I'd like to sincerely apologise to Graham Burmeister for presuming that his opposition to the Voluntary Assisted Dying legislation was based upon his religious views if, as he stated in his letter to the editor ("Let's not devalue human life", November 27), that was not the case.
Like him, I too regard myself as a believer in 'humanism', but I guess our difference in opinion boils down to whether we believe that individuals should have the right to make our own decisions about our own lives or whether those decisions should best be decided by others in our society who feel they are better placed to judge.
I assure Graham that I certainly do not devalue human life.
However, I like most in our society, am very concerned about the quality and 'ownership' of life and as a result I was pleased to see that the VAD legislation recently passed through the NSW lower house of Parliament with a resounding majority which reflected the wishes of the electorate.
Hopefully the upper house will follow suit next year so that in the future any of us nearing a medically diagnosed distressing death will have the option of applying for a voluntary and merciful means of departure should we so choose.
As NSW teachers go on strike, it is worth understanding why.
The former NSW Labor government introduced a scheme to redress a situation where public servants were paid 10 per cent above the private sector.
Labor, later Coalition, introduced a scheme where over the next 7-10 years public servant wages would equalise with the private sector by capping wage growth at 2.5 per cent. The scheme was successful, and by default, having to pay less in wages, billions of dollars has been directed to pay off the NSW Labor government debt legacy and extra to fund infrastructure programs throughout the state.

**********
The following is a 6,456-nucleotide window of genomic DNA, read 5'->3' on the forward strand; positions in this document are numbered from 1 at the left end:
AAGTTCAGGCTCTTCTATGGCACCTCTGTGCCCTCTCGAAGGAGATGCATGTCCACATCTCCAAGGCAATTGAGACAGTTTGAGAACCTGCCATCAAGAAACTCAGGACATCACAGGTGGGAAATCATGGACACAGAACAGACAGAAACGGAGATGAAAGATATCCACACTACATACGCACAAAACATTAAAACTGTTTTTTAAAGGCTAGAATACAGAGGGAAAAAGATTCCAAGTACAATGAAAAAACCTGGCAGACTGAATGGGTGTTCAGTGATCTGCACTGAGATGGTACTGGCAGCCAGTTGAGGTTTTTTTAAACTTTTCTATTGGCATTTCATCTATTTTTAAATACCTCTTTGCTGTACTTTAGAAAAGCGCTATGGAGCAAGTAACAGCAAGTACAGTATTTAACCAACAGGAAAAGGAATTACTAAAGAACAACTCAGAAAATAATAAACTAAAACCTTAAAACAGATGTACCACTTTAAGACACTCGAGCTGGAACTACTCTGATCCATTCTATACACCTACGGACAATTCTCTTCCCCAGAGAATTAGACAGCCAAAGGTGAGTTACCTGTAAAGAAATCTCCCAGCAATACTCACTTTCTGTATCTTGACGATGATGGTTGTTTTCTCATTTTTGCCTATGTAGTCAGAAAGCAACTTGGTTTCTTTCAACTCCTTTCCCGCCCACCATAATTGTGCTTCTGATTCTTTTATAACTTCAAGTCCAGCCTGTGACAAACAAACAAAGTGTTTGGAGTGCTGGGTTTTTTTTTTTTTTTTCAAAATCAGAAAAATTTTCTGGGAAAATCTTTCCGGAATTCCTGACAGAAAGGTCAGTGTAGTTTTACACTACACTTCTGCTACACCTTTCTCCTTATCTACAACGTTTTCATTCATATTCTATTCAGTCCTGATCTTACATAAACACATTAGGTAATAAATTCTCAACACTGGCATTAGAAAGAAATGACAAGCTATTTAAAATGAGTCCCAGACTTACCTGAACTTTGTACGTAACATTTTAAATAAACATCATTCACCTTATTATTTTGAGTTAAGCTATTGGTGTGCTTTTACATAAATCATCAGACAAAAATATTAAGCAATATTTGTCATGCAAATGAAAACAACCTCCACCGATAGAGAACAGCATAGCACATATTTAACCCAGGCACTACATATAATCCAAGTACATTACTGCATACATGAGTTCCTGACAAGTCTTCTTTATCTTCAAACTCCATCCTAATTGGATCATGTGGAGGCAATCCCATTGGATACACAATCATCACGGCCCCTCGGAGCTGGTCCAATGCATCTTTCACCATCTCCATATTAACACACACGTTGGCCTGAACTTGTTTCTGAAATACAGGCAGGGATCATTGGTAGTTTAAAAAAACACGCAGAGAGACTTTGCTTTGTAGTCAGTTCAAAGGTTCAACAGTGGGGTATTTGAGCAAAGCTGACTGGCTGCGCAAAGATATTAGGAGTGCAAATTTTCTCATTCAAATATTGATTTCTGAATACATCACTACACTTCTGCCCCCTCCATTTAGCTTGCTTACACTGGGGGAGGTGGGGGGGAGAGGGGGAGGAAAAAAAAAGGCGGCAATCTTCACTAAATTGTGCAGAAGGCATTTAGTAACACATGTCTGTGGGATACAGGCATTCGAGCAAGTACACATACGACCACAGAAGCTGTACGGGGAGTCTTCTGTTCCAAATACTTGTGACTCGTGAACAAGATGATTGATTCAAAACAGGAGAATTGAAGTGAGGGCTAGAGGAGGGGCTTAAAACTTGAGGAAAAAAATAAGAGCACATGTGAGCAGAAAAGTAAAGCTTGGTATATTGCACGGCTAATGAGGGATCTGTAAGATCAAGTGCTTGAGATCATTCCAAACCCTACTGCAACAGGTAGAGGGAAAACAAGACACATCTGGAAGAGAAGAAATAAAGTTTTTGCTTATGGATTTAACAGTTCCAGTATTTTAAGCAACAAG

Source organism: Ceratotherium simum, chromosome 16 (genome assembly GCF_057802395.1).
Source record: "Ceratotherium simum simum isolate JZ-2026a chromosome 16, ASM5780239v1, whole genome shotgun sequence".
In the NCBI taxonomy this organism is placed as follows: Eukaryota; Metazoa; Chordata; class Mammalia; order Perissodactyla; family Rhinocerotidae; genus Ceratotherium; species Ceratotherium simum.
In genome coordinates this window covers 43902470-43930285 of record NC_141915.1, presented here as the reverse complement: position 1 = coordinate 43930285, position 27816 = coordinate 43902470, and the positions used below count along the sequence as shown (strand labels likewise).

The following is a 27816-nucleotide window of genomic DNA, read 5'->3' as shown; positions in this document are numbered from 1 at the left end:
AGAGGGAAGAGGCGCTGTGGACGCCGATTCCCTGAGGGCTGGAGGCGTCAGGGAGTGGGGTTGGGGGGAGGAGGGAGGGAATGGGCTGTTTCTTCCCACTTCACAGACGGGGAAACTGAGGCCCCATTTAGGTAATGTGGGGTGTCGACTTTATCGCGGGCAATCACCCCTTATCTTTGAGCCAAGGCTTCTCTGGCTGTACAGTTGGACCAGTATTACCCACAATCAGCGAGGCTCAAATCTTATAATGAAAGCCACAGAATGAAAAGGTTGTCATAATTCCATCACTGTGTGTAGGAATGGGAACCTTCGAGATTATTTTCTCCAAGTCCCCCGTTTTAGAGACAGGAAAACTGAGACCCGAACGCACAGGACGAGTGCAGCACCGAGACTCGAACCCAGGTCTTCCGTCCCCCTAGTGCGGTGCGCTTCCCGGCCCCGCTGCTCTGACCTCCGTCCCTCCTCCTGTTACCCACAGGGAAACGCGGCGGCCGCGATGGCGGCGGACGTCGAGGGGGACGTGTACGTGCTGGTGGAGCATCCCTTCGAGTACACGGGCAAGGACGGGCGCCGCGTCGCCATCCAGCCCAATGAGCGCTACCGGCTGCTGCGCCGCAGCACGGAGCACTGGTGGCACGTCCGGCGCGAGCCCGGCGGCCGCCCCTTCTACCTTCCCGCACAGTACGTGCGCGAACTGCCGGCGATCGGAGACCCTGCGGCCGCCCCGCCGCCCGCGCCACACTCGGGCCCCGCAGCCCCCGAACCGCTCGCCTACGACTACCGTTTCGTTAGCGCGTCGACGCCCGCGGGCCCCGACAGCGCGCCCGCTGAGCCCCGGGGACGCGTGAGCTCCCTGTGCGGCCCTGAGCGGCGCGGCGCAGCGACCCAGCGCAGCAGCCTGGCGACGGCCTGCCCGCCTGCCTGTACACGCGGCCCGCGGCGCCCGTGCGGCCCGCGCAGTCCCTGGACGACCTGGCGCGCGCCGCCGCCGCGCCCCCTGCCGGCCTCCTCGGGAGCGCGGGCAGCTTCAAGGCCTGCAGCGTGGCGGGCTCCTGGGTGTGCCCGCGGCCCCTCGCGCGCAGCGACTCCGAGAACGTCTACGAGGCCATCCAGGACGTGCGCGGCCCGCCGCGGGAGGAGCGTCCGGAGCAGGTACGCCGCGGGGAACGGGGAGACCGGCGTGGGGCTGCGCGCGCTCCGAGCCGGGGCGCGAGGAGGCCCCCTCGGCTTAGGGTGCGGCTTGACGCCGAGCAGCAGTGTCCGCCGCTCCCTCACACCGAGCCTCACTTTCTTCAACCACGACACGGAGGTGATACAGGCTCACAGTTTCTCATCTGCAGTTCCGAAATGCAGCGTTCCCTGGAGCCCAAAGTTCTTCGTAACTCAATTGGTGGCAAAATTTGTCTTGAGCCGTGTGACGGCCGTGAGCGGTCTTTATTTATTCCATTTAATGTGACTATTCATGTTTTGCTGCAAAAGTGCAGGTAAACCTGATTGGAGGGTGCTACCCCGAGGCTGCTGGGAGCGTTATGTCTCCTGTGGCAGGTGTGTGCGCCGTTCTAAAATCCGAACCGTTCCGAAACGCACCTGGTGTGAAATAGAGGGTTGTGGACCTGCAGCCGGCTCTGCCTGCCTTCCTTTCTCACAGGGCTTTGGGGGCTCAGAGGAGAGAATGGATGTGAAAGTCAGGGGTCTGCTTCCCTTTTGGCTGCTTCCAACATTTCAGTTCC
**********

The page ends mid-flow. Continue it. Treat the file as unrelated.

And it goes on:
The problem that I see is that public servants are now facing a real wage cut below the private sector. The 7-10 year plan was successful, but the objectives are no longer relevant and wages must increase if we are to continue to have teachers, nurses etc in an effective public sector. In addition to reduced wages, teachers have been subjected to increasing workloads, increased red tape and are required to 'trade off' conditions of employment regularly.
Quite clearly, the bureaucrats and ministers in charge of education have lacked any frontline teaching experience. This is now starting to impact the profession.
For teachers like myself, the conditions of employment within schools have encouraged me to retrain and find a different profession. I would encourage anybody who is impacted by this strike to support the cause being fought for.
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I think it's very unfair that first homeowners or people with ordinary incomes cannot buy a home in the market the way it is.
It seems to be inflated by extremely wealthy people who buy the homes at the inflated price and the people who want to get into their first home or into a moderate standard home, cannot get in. It's a jolly blight on our system and on our nation.
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